Nursing Management Degree

By Henry R. Steele - May 24, 2018
Reading Time: 5 minutes

Nursing managers are RNs who have several years of clinical experience as well as a degree in nursing management to qualify them to supervise nursing units in a variety of healthcare facilities.

As a nursing management professional, which is similar to the role of medical and health services manager, you will be responsible for planning and directing nursing, medical and health services. You may be in charge of the nursing department, a certain clinical area, an entire facility, or the nursing staff for a group of physicians. Nursing managers must keep themselves up to date on healthcare laws, regulations and technology that affect the nursing staff.

Nursing managers and medical and health services managers work in close proximity with physicians and surgeons, nurses and medical and clinical laboratory technologists and other types of healthcare workers.

What Is Nursing Management?

Some of the basic responsibilities of nursing management positions are keeping a qualified and sufficient staff for taking care of the current level of patients; budgeting the nursing department’s expenditures according to the funds available; and ensuring patients are properly cared for and any problems are addressed.

Nursing management also includes vital features of leadership and administration methods that are associated with broad aspects of the nursing profession. Nursing managers are considered middle management positions in larger healthcare facilities. Nurse managers are responsible for the optimal function of the nursing unit as well as the patient healthcare that is provided by medical personnel. Nurse managers usually report to the director of nursing, and are are thought of as nursing staff representatives and the lead shift RNs that are reporting to them.

Opportunity

The job outlook for healthcare professionals is very bright generally speaking. Employment for all healthcare occupations will rise by 18% by 2026, much faster than average, according to Bureau of Labor Statistics (BLS) data. A total of 2.4 million new jobs will be added during this time. In fact, healthcare occupations are going to see a faster addition of workers than all other occupational groups. This growth is largely due to an aging population which is leading to a greater need for healthcare services of all types.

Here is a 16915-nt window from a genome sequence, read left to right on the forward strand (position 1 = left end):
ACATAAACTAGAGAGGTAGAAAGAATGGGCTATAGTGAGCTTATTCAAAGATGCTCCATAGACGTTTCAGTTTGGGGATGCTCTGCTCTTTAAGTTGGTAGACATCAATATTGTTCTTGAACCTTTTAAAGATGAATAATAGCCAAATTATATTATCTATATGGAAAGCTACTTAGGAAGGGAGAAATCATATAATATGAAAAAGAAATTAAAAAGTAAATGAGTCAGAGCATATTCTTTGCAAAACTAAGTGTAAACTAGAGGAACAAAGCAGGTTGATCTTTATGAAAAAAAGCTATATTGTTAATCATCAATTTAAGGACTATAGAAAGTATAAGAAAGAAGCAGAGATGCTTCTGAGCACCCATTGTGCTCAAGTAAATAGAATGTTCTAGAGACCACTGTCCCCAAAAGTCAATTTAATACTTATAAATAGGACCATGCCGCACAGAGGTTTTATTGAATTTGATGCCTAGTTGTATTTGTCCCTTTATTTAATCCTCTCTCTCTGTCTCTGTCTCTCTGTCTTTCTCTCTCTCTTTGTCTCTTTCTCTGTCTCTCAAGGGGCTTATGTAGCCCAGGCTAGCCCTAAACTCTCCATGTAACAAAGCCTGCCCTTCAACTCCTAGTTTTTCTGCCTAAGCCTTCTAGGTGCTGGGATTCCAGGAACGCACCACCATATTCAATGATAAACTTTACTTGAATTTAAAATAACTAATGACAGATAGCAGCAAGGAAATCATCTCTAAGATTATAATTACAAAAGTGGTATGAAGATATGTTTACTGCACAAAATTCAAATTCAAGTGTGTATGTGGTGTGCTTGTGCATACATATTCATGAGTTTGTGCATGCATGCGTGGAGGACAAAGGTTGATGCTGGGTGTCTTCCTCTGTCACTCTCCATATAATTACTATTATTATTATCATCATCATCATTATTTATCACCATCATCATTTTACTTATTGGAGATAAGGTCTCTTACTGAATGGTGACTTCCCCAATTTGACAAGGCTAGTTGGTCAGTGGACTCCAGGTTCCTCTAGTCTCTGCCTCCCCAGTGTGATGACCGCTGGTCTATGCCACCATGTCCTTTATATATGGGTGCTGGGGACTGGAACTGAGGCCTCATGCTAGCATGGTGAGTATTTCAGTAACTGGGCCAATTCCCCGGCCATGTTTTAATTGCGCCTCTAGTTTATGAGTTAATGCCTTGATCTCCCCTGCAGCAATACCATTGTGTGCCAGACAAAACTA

Job demand for nursing managers and medical and health services managers will grow by an impressive 20% from 2016 to 2026, which is much faster than average. As the baby boom population is aging and people are staying more active later in life, they will want to access new technology and have procedures that allow them to continue to enjoy an active life.

This means there will be more need for doctors, nurses, nursing managers, medical procedures and healthcare facilities. There will also be greater need for various healthcare management professionals who are responsible for managing healthcare workers. It also is expected there will be more need for nursing care administrators as the population is getting older and living longer.

Employment should rise in particular in healthcare practitioner offices. .Many of the services that were once provided in hospitals are now for cost reasons being provided in offices of healthcare practitioners. There will be more need for nurses in these offices, and also for nursing managers who supervise them.

Career Paths

Medical and health services managers held approximately 352,000 jobs in 2016, and nursing managers were part of their number. The biggest employers of these healthcare workers were:

  • Hospitals: 36%
  • Doctors offices: 11%
  • Nursing and residential care facilities: 10%
  • Government: 8%
  • Outpatient care: 7%

Salaries

BLS reports the median wage for medical and health services managers was $98,300 in 2017. The lowest 10% earned $58,300 and the top 10% earned more than $176,000. Medical and health services managers earned the following salaries based upon where they worked:

  • Hospitals: $107,200
  • Government: $106,500
  • Outpatient care centers: $89,900
  • Doctors’ offices: $89,700
  • Nursing and residential care facilities: $82,900

Payscale.com reports the median salary for a clinical nursing manager is $80,100, with a range between $59,600 and $109,900. The same site also notes the median salary for nursing managers is $82,600 with a range between $61,000 and $110,000.

Where you live in the US is also important in terms of the salary you will earn as a nursing professional or manager. BLS reports these cities have the highest salaries for RNs:

  • San Francisco: $136,610
  • San Jose: $120,600
  • Boston: $98,000
  • New York City: $88,100
  • Baltimore: $65,200
  • Phoenix: $74,900
  • Philadelphia: $81,200
  • Anchorage: $86,500
  • Honolulu: $89,200

Employers

Nursing managers with experience and a degree in nursing management should be able to find good employment in most of the country. Below are some of the top-rated employers of nurses, according to RN surveys in 2015: